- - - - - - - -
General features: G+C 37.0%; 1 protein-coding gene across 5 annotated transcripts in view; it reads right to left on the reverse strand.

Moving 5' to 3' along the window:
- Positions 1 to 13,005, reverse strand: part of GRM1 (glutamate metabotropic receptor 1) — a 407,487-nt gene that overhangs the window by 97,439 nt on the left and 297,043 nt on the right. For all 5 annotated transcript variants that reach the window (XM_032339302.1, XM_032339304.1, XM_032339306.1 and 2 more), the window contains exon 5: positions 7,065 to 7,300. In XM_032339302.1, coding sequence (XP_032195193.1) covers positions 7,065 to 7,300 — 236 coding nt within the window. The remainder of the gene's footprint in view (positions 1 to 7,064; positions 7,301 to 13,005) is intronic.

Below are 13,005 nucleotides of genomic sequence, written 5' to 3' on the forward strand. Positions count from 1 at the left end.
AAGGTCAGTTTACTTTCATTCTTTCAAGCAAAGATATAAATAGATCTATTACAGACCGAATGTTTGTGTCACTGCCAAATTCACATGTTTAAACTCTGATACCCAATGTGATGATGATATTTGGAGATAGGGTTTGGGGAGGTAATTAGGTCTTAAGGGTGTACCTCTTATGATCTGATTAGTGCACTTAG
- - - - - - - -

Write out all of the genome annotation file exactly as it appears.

General features: G+C 37.0%; 1 protein-coding gene across 5 annotated transcripts in view; it reads right to left on the reverse strand.

Moving 5' to 3' along the window:
- Positions 1 to 13,005, reverse strand: part of GRM1 (glutamate metabotropic receptor 1) — a 407,487-nt gene that overhangs the window by 97,439 nt on the left and 297,043 nt on the right. For all 5 annotated transcript variants that reach the window (XM_032339302.1, XM_032339304.1, XM_032339306.1 and 2 more), the window contains exon 5: positions 7,065 to 7,300. In XM_032339302.1, coding sequence (XP_032195193.1) covers positions 7,065 to 7,300 — 236 coding nt within the window. The remainder of the gene's footprint in view (positions 1 to 7,064; positions 7,301 to 13,005) is intronic.

Below are 13,005 nucleotides of genomic sequence, written 5' to 3' on the forward strand. Positions count from 1 at the left end.
AAGGTCAGTTTACTTTCATTCTTTCAAGCAAAGATATAAATAGATCTATTACAGACCGAATGTTTGTGTCACTGCCAAATTCACATGTTTAAACTCTGATACCCAATGTGATGATGATATTTGGAGATAGGGTTTGGGGAGGTAATTAGGTCTTAAGGGTGTACCTCTTATGATCTGATTAGTGCACTTAG